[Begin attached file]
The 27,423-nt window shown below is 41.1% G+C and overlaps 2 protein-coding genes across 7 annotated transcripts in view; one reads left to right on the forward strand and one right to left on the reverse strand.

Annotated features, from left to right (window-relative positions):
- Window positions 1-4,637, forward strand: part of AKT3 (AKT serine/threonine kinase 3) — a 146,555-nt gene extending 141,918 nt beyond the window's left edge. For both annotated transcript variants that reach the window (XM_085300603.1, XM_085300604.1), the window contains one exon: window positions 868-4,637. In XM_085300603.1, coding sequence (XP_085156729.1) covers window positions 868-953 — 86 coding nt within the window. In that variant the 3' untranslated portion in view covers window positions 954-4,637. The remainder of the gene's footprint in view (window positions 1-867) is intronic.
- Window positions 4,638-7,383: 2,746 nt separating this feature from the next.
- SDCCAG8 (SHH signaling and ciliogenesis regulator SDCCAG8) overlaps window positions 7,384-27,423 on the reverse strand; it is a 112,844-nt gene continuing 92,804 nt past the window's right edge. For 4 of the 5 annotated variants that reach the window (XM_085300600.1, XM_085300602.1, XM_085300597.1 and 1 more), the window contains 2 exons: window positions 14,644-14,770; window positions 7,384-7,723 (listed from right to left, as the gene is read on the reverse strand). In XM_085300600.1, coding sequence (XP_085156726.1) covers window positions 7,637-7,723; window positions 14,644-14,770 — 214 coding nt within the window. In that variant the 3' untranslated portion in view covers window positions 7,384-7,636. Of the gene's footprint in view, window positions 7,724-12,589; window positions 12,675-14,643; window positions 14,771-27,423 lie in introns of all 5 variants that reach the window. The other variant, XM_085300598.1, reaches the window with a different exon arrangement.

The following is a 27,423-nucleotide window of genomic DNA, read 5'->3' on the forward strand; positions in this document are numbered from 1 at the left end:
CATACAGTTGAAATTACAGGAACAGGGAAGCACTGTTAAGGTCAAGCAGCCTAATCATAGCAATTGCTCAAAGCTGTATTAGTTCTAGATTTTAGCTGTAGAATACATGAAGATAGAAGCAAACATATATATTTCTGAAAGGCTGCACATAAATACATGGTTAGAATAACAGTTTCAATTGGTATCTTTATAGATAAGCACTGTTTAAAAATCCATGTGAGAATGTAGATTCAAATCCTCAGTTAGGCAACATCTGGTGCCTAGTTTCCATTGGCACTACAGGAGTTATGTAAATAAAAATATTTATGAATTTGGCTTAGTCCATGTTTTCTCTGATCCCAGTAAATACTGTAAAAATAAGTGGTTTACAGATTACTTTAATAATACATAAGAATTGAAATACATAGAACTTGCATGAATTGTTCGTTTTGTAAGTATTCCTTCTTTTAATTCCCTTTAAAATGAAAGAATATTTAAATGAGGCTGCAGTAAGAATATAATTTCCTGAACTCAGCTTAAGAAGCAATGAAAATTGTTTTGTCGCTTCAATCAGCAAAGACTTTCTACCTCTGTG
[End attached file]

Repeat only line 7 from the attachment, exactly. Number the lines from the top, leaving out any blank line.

CATACAGTTGAAATTACAGGAACAGGGAAGCACTGTTAAGGTCAAGCAGCCTAATCATAGCAATTGCTCAAAGCTGTATTAGTTCTAGATTTTAGCTGTAGAATACATGAAGATAGAAGCAAACATATATATTTCTGAAAGGCTGCACATAAATACATGGTTAGAATAACAGTTTCAATTGGTATCTTTATAGATAAGCACTGTTTAAAAATCCATGTGAGAATGTAGATTCAAATCCTCAGTTAGGCAACATCTGGTGCCTAGTTTCCATTGGCACTACAGGAGTTATGTAAATAAAAATATTTATGAATTTGGCTTAGTCCATGTTTTCTCTGATCCCAGTAAATACTGTAAAAATAAGTGGTTTACAGATTACTTTAATAATACATAAGAATTGAAATACATAGAACTTGCATGAATTGTTCGTTTTGTAAGTATTCCTTCTTTTAATTCCCTTTAAAATGAAAGAATATTTAAATGAGGCTGCAGTAAGAATATAATTTCCTGAACTCAGCTTAAGAAGCAATGAAAATTGTTTTGTCGCTTCAATCAGCAAAGACTTTCTACCTCTGTG